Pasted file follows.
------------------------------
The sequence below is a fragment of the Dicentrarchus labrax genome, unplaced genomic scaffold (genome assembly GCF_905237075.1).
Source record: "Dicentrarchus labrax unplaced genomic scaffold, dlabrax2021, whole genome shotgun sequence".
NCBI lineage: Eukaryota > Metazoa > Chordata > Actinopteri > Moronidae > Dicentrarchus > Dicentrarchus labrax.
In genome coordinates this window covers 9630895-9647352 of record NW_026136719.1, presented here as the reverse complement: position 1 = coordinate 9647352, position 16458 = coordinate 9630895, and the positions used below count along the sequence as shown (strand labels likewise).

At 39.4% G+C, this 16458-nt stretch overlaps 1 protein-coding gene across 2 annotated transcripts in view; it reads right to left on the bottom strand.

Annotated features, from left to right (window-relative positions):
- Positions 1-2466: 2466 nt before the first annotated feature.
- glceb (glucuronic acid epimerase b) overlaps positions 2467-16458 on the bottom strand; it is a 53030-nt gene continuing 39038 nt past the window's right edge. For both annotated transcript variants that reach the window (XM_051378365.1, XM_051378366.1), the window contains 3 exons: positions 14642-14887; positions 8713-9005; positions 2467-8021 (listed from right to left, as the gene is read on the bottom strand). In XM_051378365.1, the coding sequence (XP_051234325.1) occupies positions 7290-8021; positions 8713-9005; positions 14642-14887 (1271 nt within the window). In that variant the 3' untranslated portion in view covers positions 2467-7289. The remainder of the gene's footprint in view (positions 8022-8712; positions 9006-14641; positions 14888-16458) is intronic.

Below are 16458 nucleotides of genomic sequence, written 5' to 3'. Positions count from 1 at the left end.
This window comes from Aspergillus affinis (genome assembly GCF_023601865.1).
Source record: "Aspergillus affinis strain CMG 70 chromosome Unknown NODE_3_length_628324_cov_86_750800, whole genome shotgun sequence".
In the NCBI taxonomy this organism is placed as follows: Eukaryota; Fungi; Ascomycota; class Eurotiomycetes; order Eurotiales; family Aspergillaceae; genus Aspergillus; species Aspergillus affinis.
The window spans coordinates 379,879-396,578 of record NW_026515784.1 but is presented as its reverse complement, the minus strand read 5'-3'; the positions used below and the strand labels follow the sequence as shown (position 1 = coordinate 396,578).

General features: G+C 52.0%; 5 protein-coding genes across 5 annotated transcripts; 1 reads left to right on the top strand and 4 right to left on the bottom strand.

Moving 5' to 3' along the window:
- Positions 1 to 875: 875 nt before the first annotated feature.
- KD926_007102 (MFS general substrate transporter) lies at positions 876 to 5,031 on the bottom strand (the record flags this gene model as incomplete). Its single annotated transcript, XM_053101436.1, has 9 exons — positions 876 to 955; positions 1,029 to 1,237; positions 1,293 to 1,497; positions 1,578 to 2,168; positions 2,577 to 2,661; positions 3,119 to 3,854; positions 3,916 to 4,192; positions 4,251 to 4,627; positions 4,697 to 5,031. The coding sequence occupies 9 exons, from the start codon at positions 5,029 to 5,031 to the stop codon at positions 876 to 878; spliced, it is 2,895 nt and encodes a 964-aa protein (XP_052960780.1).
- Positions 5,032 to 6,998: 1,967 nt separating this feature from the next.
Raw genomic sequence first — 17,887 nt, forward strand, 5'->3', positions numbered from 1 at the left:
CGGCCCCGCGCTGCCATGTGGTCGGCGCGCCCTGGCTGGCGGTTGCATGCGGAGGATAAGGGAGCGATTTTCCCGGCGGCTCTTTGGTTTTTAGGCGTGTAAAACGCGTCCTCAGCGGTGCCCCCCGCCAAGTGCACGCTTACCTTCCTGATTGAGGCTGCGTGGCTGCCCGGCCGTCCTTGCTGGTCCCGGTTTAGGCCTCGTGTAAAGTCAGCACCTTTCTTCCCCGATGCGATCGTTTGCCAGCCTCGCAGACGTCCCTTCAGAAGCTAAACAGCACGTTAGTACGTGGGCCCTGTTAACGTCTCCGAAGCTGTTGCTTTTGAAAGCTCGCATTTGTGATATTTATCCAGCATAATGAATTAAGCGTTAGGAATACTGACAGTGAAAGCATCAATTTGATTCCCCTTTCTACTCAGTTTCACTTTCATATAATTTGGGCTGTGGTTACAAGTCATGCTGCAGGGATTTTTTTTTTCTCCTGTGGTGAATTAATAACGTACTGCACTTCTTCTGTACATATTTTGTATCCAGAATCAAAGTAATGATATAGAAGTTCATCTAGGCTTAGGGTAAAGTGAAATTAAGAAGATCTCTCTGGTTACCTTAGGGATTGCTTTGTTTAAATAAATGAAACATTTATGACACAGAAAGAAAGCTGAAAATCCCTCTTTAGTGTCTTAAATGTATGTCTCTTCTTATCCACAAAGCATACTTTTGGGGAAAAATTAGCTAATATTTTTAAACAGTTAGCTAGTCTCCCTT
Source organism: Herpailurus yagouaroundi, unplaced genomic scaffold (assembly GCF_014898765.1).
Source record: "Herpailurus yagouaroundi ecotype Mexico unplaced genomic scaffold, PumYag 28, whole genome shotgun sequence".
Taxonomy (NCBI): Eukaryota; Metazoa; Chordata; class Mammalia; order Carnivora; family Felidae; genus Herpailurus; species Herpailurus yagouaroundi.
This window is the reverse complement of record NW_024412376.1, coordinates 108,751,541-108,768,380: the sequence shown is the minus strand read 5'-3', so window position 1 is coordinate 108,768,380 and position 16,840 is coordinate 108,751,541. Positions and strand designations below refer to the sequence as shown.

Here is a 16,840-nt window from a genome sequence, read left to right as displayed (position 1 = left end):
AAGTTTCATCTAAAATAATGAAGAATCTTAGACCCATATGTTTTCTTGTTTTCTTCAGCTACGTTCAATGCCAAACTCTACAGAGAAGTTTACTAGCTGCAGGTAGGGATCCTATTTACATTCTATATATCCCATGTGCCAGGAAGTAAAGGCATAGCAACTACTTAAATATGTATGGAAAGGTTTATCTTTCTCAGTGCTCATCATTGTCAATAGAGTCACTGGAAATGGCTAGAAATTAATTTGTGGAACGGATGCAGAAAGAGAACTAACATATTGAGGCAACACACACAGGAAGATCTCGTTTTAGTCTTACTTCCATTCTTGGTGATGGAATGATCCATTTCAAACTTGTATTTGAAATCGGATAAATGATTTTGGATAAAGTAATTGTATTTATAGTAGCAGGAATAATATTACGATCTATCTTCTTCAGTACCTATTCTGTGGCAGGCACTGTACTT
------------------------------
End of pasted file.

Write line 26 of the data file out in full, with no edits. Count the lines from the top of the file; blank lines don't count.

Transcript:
AAGTTTCATCTAAAATAATGAAGAATCTTAGACCCATATGTTTTCTTGTTTTCTTCAGCTACGTTCAATGCCAAACTCTACAGAGAAGTTTACTAGCTGCAGGTAGGGATCCTATTTACATTCTATATATCCCATGTGCCAGGAAGTAAAGGCATAGCAACTACTTAAATATGTATGGAAAGGTTTATCTTTCTCAGTGCTCATCATTGTCAATAGAGTCACTGGAAATGGCTAGAAATTAATTTGTGGAACGGATGCAGAAAGAGAACTAACATATTGAGGCAACACACACAGGAAGATCTCGTTTTAGTCTTACTTCCATTCTTGGTGATGGAATGATCCATTTCAAACTTGTATTTGAAATCGGATAAATGATTTTGGATAAAGTAATTGTATTTATAGTAGCAGGAATAATATTACGATCTATCTTCTTCAGTACCTATTCTGTGGCAGGCACTGTACTT